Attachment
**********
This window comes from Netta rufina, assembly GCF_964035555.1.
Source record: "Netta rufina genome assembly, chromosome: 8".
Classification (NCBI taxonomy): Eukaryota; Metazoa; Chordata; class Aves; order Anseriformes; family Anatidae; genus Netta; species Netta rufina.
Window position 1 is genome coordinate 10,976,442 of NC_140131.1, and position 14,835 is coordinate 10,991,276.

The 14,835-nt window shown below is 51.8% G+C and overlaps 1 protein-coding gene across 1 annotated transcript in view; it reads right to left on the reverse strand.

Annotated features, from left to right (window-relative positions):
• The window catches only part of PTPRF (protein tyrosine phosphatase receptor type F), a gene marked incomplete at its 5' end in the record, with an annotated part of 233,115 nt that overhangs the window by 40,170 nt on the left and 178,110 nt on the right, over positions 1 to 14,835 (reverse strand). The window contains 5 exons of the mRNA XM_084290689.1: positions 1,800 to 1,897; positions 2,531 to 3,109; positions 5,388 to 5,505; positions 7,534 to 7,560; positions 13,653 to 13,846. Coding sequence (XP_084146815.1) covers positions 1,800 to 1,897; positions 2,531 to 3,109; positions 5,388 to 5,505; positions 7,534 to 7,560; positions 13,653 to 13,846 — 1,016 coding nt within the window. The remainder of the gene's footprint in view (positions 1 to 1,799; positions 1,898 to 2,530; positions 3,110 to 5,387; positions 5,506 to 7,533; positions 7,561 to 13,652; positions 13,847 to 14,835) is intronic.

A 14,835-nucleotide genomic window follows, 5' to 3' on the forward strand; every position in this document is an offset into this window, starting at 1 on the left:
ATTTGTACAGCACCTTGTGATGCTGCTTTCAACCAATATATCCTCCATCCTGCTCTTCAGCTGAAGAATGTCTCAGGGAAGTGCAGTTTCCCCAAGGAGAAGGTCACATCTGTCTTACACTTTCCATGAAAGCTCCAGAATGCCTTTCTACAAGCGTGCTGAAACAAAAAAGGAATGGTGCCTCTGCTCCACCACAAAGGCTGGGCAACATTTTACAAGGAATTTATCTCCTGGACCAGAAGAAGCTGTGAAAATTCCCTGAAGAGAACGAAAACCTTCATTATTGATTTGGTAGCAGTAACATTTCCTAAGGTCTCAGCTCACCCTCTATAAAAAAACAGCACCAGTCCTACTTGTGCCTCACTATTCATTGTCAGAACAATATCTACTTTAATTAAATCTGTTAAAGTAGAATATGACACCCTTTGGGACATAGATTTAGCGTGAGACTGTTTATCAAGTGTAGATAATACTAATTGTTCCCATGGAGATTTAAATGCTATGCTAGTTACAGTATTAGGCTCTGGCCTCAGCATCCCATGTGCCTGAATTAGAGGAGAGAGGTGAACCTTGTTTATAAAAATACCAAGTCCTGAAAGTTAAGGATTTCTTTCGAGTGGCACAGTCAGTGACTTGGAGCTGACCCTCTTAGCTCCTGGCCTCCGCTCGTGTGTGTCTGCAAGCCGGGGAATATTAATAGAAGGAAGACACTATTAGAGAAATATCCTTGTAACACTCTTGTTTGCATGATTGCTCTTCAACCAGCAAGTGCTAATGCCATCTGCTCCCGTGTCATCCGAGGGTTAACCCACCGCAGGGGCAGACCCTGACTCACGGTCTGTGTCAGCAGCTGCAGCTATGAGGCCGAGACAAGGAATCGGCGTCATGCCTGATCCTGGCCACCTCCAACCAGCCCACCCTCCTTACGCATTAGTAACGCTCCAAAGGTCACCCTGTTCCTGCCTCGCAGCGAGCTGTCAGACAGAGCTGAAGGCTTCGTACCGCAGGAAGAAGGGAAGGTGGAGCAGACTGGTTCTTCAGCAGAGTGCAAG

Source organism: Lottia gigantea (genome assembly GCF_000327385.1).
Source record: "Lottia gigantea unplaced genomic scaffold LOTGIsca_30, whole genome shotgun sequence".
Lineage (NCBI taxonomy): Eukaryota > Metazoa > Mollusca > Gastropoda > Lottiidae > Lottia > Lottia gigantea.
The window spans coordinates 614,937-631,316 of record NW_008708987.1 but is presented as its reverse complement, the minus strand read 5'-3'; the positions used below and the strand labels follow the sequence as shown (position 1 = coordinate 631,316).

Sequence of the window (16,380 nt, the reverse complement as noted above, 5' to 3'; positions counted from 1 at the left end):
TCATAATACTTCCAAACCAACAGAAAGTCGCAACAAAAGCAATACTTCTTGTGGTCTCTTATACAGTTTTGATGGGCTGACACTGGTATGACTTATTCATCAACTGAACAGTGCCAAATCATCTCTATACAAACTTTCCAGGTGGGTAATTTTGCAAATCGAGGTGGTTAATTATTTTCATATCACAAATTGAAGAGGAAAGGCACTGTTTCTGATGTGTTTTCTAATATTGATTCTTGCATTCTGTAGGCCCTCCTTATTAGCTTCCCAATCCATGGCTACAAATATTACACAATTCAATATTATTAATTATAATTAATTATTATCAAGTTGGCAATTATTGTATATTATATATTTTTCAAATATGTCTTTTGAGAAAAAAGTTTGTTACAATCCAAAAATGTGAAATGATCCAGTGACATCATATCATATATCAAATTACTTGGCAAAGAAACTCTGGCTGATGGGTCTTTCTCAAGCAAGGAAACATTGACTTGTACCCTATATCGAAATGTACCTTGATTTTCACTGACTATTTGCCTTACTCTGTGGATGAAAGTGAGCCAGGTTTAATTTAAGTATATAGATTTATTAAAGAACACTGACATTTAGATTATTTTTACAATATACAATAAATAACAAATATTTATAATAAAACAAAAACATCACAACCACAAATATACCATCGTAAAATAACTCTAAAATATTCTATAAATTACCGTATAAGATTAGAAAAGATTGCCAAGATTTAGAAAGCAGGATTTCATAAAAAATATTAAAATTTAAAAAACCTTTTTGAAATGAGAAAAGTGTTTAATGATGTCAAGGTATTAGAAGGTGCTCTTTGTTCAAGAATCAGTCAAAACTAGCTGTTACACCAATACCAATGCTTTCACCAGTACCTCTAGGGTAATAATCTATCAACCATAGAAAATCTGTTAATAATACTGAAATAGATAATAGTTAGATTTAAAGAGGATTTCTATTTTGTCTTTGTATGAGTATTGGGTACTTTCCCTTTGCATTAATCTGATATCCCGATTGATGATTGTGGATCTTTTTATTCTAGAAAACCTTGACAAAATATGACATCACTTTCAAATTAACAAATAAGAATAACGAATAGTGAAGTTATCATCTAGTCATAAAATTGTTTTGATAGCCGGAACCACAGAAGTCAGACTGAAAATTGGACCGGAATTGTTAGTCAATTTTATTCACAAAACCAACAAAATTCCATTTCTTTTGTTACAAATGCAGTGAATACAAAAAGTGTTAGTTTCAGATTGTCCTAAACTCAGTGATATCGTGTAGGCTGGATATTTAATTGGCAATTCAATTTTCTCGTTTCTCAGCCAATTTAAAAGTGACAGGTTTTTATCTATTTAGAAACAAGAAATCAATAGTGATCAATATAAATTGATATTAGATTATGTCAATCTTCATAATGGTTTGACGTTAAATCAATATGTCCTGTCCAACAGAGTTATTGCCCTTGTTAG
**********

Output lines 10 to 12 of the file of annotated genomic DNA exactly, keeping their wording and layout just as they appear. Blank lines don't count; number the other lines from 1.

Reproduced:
Source organism: Lottia gigantea (genome assembly GCF_000327385.1).
Source record: "Lottia gigantea unplaced genomic scaffold LOTGIsca_30, whole genome shotgun sequence".
Lineage (NCBI taxonomy): Eukaryota > Metazoa > Mollusca > Gastropoda > Lottiidae > Lottia > Lottia gigantea.